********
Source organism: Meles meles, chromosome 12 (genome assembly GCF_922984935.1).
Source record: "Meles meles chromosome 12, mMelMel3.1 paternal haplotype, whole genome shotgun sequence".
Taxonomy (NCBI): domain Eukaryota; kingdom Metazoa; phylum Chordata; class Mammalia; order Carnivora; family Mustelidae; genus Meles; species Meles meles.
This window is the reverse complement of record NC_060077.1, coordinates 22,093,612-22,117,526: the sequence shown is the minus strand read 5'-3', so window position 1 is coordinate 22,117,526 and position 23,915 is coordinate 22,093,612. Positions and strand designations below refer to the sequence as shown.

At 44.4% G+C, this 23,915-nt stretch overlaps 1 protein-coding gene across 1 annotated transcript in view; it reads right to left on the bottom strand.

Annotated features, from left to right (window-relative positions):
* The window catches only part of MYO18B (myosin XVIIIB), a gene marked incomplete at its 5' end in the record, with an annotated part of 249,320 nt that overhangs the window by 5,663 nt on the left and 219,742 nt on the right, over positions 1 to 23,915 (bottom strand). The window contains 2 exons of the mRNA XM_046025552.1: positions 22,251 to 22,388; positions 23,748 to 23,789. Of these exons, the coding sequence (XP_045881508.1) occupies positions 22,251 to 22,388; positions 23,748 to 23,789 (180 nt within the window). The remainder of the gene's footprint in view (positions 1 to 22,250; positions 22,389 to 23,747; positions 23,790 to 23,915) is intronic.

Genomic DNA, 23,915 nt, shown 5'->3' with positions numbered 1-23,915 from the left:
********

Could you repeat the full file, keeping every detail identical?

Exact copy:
Source organism: Meles meles, chromosome 12 (genome assembly GCF_922984935.1).
Source record: "Meles meles chromosome 12, mMelMel3.1 paternal haplotype, whole genome shotgun sequence".
Taxonomy (NCBI): domain Eukaryota; kingdom Metazoa; phylum Chordata; class Mammalia; order Carnivora; family Mustelidae; genus Meles; species Meles meles.
This window is the reverse complement of record NC_060077.1, coordinates 22,093,612-22,117,526: the sequence shown is the minus strand read 5'-3', so window position 1 is coordinate 22,117,526 and position 23,915 is coordinate 22,093,612. Positions and strand designations below refer to the sequence as shown.

At 44.4% G+C, this 23,915-nt stretch overlaps 1 protein-coding gene across 1 annotated transcript in view; it reads right to left on the bottom strand.

Annotated features, from left to right (window-relative positions):
* The window catches only part of MYO18B (myosin XVIIIB), a gene marked incomplete at its 5' end in the record, with an annotated part of 249,320 nt that overhangs the window by 5,663 nt on the left and 219,742 nt on the right, over positions 1 to 23,915 (bottom strand). The window contains 2 exons of the mRNA XM_046025552.1: positions 22,251 to 22,388; positions 23,748 to 23,789. Of these exons, the coding sequence (XP_045881508.1) occupies positions 22,251 to 22,388; positions 23,748 to 23,789 (180 nt within the window). The remainder of the gene's footprint in view (positions 1 to 22,250; positions 22,389 to 23,747; positions 23,790 to 23,915) is intronic.

Genomic DNA, 23,915 nt, shown 5'->3' with positions numbered 1-23,915 from the left: